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Whooping cough strikes mother and child

Posted Monday, June 27, 2005

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Chatham County's first two cases of whooping cough of the year were reported last week.

A mother and her infant were diagnosed with pertussis, or whooping cough, which can cause such bad coughing that it can become difficult for babies to eat, drink or breathe. Household and close contacts to both the mother and the infant have been identified and are receiving preventive medications. The risk to the public is low based on the way the disease is spread

Whooping cough may lead to seizures, pneumonia, brain damage and death.

Whooping cough is not highly contagious, but vaccines can prevent it. Children younger than 6 are required to be vaccinated against pertussis and other diseases regularly.

Pertussis (Whooping Cough) is a vaccine preventable disease. In 2004, there were two reported cases of Pertussis in Chatham County; there were no reported cases in 2003. There were 101 reported cases statewide in 2004 and 144 in 2003.

All children living in North Carolina are required to get 5 doses of the DTaP vaccine (to prevent Diphtheria, Tetanus and Pertussis), one dose at the following ages: 2 months, 4 months, 6 months, 15-18 months and 4-6 years (prior to school entry). It may be given at the same time as other vaccines. This vaccine and many others are provided for children at no cost through the Health Department and through many of the area physician offices.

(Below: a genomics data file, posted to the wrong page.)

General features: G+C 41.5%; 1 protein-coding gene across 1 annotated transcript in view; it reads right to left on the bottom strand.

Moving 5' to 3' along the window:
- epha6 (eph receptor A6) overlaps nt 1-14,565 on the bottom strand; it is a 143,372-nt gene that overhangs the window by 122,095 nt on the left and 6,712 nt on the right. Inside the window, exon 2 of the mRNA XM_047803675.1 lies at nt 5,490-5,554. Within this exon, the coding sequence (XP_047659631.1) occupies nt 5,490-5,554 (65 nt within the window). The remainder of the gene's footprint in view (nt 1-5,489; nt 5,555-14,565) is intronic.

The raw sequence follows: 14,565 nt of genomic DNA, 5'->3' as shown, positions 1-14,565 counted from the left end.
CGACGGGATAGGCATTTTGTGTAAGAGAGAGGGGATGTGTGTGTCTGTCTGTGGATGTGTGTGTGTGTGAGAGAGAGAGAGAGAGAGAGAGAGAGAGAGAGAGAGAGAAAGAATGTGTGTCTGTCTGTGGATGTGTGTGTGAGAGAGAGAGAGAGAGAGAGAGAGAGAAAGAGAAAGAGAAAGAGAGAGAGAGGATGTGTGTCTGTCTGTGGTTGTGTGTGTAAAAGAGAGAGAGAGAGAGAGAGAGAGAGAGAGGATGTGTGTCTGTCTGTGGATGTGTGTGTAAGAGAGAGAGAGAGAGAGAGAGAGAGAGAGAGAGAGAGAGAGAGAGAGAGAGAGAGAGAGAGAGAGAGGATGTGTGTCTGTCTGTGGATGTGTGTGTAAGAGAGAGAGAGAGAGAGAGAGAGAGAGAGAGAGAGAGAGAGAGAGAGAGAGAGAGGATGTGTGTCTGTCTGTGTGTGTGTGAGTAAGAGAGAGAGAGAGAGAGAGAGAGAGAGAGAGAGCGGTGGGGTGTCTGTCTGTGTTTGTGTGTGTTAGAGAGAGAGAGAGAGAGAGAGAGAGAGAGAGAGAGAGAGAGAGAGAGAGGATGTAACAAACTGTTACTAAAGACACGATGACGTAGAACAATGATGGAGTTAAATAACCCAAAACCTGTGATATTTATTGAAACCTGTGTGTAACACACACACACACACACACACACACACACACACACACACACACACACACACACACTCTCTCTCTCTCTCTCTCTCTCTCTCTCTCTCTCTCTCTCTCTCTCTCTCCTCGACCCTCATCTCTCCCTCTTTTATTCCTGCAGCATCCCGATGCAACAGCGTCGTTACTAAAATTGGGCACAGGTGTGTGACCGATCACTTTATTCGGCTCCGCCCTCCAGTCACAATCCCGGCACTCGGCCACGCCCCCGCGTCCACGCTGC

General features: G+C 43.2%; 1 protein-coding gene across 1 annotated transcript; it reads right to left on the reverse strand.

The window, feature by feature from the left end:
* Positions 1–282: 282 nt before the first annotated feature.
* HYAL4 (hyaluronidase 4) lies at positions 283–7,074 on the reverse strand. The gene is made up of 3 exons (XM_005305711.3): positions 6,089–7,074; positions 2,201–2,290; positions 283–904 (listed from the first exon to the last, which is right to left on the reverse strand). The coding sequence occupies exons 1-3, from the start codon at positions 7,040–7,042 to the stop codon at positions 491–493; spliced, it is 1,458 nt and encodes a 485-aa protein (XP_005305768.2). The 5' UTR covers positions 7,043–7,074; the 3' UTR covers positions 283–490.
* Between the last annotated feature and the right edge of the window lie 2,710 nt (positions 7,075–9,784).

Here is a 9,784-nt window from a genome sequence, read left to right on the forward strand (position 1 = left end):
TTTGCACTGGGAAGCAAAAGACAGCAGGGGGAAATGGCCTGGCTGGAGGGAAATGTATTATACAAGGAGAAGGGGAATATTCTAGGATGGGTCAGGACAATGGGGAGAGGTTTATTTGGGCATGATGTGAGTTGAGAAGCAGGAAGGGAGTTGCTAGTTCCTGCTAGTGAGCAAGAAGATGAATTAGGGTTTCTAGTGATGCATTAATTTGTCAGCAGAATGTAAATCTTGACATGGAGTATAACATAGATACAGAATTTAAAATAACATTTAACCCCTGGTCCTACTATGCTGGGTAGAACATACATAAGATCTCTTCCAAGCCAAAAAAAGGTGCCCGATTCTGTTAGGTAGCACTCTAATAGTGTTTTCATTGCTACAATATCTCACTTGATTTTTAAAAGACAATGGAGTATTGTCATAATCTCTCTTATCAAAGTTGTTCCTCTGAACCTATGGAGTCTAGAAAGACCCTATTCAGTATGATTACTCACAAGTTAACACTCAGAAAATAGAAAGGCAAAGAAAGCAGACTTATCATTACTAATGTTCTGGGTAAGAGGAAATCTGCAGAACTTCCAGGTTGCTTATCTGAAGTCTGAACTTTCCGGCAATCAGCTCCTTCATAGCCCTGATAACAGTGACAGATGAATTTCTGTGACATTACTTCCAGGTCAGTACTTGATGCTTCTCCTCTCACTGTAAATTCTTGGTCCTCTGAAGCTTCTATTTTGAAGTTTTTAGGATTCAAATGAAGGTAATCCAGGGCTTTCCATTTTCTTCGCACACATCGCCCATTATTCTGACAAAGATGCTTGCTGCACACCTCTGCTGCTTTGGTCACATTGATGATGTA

Before a vaccine was available, pertussis killed 5,000 to 10,000 people in the United States each year. Now, the pertussis vaccine has reduced the annual number of deaths to less than 30.

Research on Pertussis shows that immunity begins to wane by the late teens and early adulthood, leaving many adults at risk for getting the disease. However, Pertussis generally only produces mild symptoms in adults, older children, and adolescents and often goes unnoticed or is attributed to the "common cold." The DTaP vaccine is not used on children older than 7 years of age.

The Centers for Disease Control (CDC) states that Pertussis can cause coughing spells so bad that it is hard for infants to eat, drink, or breathe. These spells can last for weeks. It can lead to pneumonia, seizures (jerking and staring spells), brain damage, and death. Pertussis is spread from person to person by cough droplets.

Vaccinations are available free at the Chatham County Public Health Department. For more information, call the Health Department at 542-8220.

 
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